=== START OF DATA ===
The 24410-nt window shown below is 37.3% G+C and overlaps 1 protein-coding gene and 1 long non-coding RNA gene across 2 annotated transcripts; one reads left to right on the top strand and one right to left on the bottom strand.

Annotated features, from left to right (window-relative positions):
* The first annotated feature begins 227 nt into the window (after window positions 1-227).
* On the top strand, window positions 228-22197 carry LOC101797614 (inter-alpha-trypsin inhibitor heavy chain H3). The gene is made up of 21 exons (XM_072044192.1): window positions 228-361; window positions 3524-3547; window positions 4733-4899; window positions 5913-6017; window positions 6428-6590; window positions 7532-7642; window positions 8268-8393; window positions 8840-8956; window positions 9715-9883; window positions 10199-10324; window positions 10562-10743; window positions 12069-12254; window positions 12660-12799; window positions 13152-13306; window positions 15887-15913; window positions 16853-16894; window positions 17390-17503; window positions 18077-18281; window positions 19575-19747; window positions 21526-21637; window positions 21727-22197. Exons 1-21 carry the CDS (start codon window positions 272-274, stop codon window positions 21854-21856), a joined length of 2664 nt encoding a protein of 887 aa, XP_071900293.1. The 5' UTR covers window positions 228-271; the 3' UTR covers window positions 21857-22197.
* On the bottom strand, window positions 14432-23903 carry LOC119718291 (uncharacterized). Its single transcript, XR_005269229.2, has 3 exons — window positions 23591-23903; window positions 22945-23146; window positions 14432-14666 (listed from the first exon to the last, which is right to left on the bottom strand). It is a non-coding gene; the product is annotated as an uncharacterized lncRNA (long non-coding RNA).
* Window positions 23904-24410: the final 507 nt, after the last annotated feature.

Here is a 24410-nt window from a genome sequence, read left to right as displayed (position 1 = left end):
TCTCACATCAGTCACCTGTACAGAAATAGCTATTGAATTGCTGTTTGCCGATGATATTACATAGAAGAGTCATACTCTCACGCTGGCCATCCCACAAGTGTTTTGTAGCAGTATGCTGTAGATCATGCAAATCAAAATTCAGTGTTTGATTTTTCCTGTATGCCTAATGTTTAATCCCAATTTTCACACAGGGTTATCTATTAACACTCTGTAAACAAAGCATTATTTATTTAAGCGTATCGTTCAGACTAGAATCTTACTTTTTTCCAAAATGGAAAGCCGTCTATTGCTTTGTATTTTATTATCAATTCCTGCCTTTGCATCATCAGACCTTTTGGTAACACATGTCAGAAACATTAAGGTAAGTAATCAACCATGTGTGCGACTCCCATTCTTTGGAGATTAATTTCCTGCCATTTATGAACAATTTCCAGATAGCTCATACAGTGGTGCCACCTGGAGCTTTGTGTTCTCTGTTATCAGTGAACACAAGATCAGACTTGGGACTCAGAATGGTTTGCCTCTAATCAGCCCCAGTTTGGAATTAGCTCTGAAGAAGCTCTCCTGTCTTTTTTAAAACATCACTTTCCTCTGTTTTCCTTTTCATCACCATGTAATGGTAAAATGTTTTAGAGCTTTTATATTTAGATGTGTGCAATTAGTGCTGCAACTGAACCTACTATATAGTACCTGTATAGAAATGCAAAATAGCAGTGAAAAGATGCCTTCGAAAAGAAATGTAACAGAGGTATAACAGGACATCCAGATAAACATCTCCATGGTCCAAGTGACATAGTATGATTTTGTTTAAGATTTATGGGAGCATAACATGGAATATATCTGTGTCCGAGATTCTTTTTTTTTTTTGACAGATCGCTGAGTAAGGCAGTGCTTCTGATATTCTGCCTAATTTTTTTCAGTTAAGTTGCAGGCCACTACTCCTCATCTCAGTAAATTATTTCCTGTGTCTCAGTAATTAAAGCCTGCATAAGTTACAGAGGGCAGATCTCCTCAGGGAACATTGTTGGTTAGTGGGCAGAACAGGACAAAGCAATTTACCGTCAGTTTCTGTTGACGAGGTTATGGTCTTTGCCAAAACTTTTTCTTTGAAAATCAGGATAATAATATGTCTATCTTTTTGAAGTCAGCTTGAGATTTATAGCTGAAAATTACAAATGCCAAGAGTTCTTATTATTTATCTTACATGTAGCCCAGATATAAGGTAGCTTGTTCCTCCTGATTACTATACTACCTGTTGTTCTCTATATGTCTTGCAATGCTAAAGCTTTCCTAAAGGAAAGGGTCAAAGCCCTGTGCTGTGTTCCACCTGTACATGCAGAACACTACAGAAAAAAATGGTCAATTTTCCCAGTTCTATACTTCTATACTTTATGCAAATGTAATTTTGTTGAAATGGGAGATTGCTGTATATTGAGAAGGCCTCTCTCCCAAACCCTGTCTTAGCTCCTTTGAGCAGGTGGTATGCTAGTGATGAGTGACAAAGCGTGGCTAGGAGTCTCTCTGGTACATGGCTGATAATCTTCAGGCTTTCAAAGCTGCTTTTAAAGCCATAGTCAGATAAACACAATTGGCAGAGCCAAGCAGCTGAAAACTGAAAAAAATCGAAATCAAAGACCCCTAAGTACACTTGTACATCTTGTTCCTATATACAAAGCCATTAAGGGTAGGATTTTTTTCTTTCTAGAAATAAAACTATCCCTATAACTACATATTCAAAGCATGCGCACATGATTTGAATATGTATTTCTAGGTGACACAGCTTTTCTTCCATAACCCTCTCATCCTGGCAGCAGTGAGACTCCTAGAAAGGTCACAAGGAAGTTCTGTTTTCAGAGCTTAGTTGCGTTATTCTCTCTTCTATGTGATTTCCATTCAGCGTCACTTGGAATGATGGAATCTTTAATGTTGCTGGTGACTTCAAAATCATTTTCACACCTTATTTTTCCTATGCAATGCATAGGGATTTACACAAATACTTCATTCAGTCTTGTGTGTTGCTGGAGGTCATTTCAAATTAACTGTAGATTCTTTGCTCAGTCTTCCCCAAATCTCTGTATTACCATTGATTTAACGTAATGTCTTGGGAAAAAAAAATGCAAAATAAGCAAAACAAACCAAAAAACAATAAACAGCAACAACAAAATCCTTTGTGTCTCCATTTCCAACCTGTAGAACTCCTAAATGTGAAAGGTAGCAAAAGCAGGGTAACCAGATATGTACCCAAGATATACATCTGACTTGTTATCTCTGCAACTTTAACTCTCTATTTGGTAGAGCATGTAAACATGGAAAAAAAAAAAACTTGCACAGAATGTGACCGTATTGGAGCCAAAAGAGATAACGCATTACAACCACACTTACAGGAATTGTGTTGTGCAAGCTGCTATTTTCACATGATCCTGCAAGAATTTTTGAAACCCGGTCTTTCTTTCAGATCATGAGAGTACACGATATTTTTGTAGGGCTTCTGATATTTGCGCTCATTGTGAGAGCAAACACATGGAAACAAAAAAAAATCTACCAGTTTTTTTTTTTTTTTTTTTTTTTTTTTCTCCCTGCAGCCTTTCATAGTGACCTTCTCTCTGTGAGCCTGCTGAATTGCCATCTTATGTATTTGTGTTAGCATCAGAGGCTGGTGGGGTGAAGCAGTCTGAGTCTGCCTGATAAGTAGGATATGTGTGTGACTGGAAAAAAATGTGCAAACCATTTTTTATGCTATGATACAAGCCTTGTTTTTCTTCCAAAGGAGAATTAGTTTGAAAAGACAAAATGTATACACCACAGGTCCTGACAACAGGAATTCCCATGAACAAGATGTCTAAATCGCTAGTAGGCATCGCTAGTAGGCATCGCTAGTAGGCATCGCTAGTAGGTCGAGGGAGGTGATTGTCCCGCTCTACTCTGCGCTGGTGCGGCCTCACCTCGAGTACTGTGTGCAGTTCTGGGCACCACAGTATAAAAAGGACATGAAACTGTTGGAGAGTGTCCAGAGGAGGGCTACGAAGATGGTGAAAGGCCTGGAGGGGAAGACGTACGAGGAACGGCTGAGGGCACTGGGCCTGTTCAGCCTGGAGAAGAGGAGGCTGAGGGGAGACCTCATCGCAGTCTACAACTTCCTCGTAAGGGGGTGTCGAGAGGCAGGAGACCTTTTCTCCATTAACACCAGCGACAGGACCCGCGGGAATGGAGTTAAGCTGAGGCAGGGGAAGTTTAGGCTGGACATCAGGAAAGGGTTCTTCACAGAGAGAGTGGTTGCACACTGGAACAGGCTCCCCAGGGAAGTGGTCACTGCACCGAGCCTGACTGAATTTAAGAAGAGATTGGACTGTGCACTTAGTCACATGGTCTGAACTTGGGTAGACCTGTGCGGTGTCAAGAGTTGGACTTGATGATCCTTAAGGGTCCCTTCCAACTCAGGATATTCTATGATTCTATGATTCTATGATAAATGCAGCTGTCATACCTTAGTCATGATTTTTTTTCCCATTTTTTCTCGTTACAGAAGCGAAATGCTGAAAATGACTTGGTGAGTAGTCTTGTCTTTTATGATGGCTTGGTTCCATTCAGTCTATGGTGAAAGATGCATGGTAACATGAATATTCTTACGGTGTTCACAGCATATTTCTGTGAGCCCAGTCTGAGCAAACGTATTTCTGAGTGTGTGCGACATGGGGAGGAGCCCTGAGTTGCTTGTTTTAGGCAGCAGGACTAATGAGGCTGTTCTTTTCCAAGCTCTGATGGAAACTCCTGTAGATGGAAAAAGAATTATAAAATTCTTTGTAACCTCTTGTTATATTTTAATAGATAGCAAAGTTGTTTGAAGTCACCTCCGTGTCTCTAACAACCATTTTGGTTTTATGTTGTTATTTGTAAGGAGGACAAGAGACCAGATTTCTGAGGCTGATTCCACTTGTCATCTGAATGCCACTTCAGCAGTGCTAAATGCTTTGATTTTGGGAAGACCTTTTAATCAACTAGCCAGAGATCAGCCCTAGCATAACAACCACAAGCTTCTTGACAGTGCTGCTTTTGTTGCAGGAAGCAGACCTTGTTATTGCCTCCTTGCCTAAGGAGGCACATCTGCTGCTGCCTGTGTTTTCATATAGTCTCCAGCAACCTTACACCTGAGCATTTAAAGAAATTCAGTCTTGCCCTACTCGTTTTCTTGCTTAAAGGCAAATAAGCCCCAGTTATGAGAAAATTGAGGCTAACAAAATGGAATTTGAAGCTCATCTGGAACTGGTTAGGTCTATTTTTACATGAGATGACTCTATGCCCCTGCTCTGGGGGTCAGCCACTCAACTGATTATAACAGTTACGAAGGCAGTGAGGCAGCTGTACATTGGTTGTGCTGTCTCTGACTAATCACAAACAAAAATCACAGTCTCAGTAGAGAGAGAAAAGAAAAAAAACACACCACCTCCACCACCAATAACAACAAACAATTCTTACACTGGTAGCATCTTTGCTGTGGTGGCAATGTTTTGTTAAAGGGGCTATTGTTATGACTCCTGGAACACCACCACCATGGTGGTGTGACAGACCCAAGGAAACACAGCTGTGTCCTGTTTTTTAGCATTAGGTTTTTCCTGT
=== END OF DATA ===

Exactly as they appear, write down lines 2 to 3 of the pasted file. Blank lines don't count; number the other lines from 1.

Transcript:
Annotated features, from left to right (window-relative positions):
* The first annotated feature begins 227 nt into the window (after window positions 1-227).